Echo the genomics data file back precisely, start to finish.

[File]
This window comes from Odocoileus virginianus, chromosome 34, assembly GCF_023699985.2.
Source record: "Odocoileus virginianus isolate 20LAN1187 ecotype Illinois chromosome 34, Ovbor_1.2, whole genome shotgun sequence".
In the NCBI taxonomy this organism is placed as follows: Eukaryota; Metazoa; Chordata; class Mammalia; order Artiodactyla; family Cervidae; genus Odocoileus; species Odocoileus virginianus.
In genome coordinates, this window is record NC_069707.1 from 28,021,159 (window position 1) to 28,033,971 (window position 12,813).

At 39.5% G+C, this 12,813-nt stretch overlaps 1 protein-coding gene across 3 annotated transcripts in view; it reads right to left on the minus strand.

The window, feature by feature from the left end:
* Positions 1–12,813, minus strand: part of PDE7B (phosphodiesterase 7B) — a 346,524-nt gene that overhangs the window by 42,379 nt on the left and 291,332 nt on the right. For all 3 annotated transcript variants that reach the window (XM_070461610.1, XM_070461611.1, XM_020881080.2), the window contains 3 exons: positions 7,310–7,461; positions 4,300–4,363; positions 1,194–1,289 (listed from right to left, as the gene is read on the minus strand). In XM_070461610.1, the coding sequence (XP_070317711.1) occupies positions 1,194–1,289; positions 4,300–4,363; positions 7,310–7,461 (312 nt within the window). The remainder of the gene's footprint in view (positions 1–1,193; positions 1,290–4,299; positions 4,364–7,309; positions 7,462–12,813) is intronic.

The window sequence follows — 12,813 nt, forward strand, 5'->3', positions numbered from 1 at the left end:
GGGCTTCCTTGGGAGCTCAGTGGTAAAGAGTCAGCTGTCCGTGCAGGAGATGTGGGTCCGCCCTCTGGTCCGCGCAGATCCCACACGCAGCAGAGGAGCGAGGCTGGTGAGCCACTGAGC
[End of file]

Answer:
This window comes from Odocoileus virginianus, chromosome 34, assembly GCF_023699985.2.
Source record: "Odocoileus virginianus isolate 20LAN1187 ecotype Illinois chromosome 34, Ovbor_1.2, whole genome shotgun sequence".
In the NCBI taxonomy this organism is placed as follows: Eukaryota; Metazoa; Chordata; class Mammalia; order Artiodactyla; family Cervidae; genus Odocoileus; species Odocoileus virginianus.
In genome coordinates, this window is record NC_069707.1 from 28,021,159 (window position 1) to 28,033,971 (window position 12,813).

At 39.5% G+C, this 12,813-nt stretch overlaps 1 protein-coding gene across 3 annotated transcripts in view; it reads right to left on the minus strand.

The window, feature by feature from the left end:
* Positions 1–12,813, minus strand: part of PDE7B (phosphodiesterase 7B) — a 346,524-nt gene that overhangs the window by 42,379 nt on the left and 291,332 nt on the right. For all 3 annotated transcript variants that reach the window (XM_070461610.1, XM_070461611.1, XM_020881080.2), the window contains 3 exons: positions 7,310–7,461; positions 4,300–4,363; positions 1,194–1,289 (listed from right to left, as the gene is read on the minus strand). In XM_070461610.1, the coding sequence (XP_070317711.1) occupies positions 1,194–1,289; positions 4,300–4,363; positions 7,310–7,461 (312 nt within the window). The remainder of the gene's footprint in view (positions 1–1,193; positions 1,290–4,299; positions 4,364–7,309; positions 7,462–12,813) is intronic.

The window sequence follows — 12,813 nt, forward strand, 5'->3', positions numbered from 1 at the left end:
GGGCTTCCTTGGGAGCTCAGTGGTAAAGAGTCAGCTGTCCGTGCAGGAGATGTGGGTCCGCCCTCTGGTCCGCGCAGATCCCACACGCAGCAGAGGAGCGAGGCTGGTGAGCCACTGAGC